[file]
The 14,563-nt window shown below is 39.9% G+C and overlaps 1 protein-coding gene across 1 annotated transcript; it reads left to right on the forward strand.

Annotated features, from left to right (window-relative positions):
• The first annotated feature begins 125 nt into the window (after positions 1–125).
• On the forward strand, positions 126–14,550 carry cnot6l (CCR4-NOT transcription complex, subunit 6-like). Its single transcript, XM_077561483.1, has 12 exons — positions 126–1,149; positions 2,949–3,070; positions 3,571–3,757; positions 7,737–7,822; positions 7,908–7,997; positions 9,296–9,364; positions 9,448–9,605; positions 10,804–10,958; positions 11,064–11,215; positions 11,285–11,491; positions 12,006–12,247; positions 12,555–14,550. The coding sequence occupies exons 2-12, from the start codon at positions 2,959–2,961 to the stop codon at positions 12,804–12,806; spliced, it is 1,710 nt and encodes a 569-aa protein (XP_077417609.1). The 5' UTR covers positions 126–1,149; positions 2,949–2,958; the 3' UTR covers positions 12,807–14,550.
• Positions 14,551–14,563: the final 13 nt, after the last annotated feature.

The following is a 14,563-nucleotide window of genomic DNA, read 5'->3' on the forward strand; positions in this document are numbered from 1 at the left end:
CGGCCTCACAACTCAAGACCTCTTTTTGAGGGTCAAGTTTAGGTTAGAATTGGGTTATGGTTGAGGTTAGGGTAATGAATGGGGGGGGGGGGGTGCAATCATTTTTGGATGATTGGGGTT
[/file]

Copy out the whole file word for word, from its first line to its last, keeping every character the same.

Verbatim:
The 14,563-nt window shown below is 39.9% G+C and overlaps 1 protein-coding gene across 1 annotated transcript; it reads left to right on the forward strand.

Annotated features, from left to right (window-relative positions):
• The first annotated feature begins 125 nt into the window (after positions 1–125).
• On the forward strand, positions 126–14,550 carry cnot6l (CCR4-NOT transcription complex, subunit 6-like). Its single transcript, XM_077561483.1, has 12 exons — positions 126–1,149; positions 2,949–3,070; positions 3,571–3,757; positions 7,737–7,822; positions 7,908–7,997; positions 9,296–9,364; positions 9,448–9,605; positions 10,804–10,958; positions 11,064–11,215; positions 11,285–11,491; positions 12,006–12,247; positions 12,555–14,550. The coding sequence occupies exons 2-12, from the start codon at positions 2,959–2,961 to the stop codon at positions 12,804–12,806; spliced, it is 1,710 nt and encodes a 569-aa protein (XP_077417609.1). The 5' UTR covers positions 126–1,149; positions 2,949–2,958; the 3' UTR covers positions 12,807–14,550.
• Positions 14,551–14,563: the final 13 nt, after the last annotated feature.

The following is a 14,563-nucleotide window of genomic DNA, read 5'->3' on the forward strand; positions in this document are numbered from 1 at the left end:
CGGCCTCACAACTCAAGACCTCTTTTTGAGGGTCAAGTTTAGGTTAGAATTGGGTTATGGTTGAGGTTAGGGTAATGAATGGGGGGGGGGGGGTGCAATCATTTTTGGATGATTGGGGTT